As long as it isn’t a Rick Astley video in the center, we’ll be happy.
Curiosity – what’s inside the cube is a daunting game (if you could even call it that) to review. On one hand, I consider it valuable to factor in what Peter Molyneux and 22 Cans were trying to do here; on the other, the road to many terrible games is paved with good intentions. Which isn’t to say Curiosity is “terrible.” More than just about every game out there, that depends on the kind of attitude you approach it with.
Like an onion comprised of pixelated cubes, Curiosity is a game of many layers. Hardy-har, I hear you say, laughing inexplicably like a pirate at my obvious joke. And you’re right: I’m talking about the sole mechanic in the game (though more are apparently on the way), which is poking away at a massive cube until the center is reached. But I also mean layers in a more interpretive sense, as there’s a lot of debate currently about whether Molyneux went too far with Curiosity. It’s an experiment in human nature, but is constructing a largely vapid game the best way to go about that? Maybe not, but it’s certainly one of the more interesting routes.
Unfortunately, the word “interesting” can’t also be used to describe the gameplay. Probably an obvious critique in light of the fact that all you do in the game is tap to remove cubes, but worth nothing all the same. Once the initial gimmick wears off, the only thing to really drive you forward is the urge to know what’s at the center of the cube. And this again goes back to the layers. Some have written off Curiosity as being downright boring, while others have praised Molyneux for attempting such a daring social experiment. There’s a definite overlap between those two opinions, and that’s about where I stand.
While I love what Molyneux is trying to do here, I worry the monotonous gameplay will keep us from ever finding out what’s inside the cube. Additionally, the reward goes to the single person who removes the last cube to get there, so it’s wholly possible the rest of us will never know. That’s incredibly interesting, in a way, but also discouraging. And to discourage people in a game that revolves around everyone working together can be problematic.
But, again, I can’t help but step back and acknowledge that I desperately want to know what’s in the center of that cube. We all do. If we didn’t, the experiment wouldn’t work; there wouldn’t have been almost half a million people who’ve downloaded it so far. Then again, for how long will most of those people be playing?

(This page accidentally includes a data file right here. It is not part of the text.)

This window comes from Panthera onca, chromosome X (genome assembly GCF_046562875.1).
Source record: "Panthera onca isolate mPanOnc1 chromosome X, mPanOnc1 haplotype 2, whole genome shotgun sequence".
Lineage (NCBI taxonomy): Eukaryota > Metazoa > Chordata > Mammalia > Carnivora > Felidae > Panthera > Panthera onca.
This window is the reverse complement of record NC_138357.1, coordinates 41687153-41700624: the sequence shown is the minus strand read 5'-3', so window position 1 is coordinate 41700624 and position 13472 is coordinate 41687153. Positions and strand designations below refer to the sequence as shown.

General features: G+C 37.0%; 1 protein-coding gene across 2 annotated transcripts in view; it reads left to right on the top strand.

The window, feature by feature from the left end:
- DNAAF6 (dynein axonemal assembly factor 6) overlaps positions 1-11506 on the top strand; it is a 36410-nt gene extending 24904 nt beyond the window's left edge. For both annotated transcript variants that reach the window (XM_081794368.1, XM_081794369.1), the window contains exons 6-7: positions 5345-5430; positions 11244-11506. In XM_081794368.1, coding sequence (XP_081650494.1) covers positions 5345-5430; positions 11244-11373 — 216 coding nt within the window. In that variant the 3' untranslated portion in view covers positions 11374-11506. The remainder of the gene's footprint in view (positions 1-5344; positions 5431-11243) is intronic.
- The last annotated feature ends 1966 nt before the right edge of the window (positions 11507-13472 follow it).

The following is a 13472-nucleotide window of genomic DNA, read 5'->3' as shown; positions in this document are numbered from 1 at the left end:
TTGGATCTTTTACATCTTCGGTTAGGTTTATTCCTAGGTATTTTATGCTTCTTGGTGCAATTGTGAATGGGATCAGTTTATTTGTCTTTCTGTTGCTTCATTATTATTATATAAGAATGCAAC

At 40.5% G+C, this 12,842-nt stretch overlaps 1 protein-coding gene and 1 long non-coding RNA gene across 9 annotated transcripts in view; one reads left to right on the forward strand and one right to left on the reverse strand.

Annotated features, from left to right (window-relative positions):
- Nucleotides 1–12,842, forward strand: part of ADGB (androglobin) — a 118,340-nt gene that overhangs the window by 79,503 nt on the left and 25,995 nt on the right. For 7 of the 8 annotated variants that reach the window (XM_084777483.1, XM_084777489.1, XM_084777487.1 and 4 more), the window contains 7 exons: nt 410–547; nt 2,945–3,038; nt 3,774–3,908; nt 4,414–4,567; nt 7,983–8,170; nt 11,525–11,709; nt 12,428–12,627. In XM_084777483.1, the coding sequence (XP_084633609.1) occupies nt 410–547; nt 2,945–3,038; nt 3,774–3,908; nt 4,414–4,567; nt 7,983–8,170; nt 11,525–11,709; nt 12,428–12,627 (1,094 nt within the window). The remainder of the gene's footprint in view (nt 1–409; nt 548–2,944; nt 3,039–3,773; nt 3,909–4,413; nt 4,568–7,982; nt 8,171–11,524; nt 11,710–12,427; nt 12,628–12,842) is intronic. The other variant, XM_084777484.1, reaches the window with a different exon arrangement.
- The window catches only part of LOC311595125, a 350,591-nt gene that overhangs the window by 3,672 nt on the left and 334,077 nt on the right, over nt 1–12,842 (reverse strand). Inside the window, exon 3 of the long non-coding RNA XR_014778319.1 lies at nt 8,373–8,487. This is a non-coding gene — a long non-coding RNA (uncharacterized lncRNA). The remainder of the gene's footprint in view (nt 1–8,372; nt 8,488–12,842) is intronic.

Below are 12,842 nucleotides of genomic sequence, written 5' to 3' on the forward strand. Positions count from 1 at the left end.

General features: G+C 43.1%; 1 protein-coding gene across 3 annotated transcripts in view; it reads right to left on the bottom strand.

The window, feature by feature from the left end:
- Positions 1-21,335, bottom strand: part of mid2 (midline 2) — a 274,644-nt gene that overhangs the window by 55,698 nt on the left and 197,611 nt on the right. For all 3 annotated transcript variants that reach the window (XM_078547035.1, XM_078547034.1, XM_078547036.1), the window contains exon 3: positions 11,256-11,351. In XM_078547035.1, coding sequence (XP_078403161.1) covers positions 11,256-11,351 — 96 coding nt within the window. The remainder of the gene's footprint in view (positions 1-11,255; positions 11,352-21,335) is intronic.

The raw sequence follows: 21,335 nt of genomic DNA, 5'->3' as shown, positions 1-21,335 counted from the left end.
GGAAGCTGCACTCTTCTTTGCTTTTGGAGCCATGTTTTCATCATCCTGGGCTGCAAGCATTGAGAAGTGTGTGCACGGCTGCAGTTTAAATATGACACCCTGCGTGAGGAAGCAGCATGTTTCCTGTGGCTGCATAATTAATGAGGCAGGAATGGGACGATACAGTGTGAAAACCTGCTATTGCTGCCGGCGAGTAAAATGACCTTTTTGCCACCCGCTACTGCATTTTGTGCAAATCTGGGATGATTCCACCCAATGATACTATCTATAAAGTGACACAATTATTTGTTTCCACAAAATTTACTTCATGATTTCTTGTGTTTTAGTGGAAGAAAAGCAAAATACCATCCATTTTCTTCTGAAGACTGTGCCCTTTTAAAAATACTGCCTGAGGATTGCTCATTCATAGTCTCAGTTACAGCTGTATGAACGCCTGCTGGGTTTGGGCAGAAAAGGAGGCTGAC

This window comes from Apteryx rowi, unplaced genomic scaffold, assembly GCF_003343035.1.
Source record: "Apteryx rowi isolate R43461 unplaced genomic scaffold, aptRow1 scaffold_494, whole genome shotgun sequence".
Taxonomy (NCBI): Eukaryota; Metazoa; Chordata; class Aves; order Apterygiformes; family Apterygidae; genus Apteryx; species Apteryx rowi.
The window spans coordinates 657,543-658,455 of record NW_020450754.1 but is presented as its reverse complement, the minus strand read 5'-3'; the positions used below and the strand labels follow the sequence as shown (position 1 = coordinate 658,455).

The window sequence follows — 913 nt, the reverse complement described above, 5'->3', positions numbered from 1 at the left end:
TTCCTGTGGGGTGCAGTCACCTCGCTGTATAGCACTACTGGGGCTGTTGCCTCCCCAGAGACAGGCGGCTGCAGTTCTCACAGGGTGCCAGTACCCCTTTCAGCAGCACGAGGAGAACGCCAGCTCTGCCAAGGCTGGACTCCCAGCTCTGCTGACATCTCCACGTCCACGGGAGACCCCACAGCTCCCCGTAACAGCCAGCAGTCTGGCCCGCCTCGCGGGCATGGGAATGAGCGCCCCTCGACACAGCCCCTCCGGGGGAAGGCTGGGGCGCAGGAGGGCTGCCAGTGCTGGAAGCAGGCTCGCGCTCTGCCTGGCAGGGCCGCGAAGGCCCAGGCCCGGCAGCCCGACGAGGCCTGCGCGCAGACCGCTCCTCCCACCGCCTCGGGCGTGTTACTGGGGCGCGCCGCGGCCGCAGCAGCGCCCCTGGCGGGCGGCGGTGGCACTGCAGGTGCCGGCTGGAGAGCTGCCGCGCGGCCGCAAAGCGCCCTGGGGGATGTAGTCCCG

Some of Curiosity‘s other interesting ideas come from its in-app store. You earn coins from destroying blocks (there are no in-app purchases, so put away those wallets), and those in turn can be spent on helpful items like chisels that destroy several blocks in each tap. The most expensive item in the game – the diamond chisel – remains a mystery, as no one has earned enough coins to purchase it, and thus we have no idea what it’s capable of.
You can also purchase access to leaderboards for 100 coins (kooky, right?) which show you statistics like how many cubes you’ve destroyed, and how many cubes remain on whatever layer everyone is currently working on.
No matter where you stand on all of this, I think we can all agree that server issues are a total bummer. Curiosity suffers from them, and at times it kept me from even firing the game up. I’m hopeful the issue will be fixed in a forthcoming patch, but as of now it’s a pretty big annoyance.
Speaking of future hope, it sounds like Molyneux plans on implementing new gameplay ideas over the course of Curiosity. It’s unclear how far he intends to go with this, but it’s possible we’ll be doing more than just cube-killing in the near future.
It may sound like a cop out, but I have very conflicted feelings about Curiosity – what’s inside the cube. I’m appreciative of the point Molyneux was trying to make with it, but good intentions aren’t enough to recommend a game on. Instead, I’ll say give it a download (it’s free), poke around for a bit, and see whether or not you find yourself smitten with the idea of being the one to learn what’s inside. And then make sure to tell everyone, because otherwise you’re a jerk.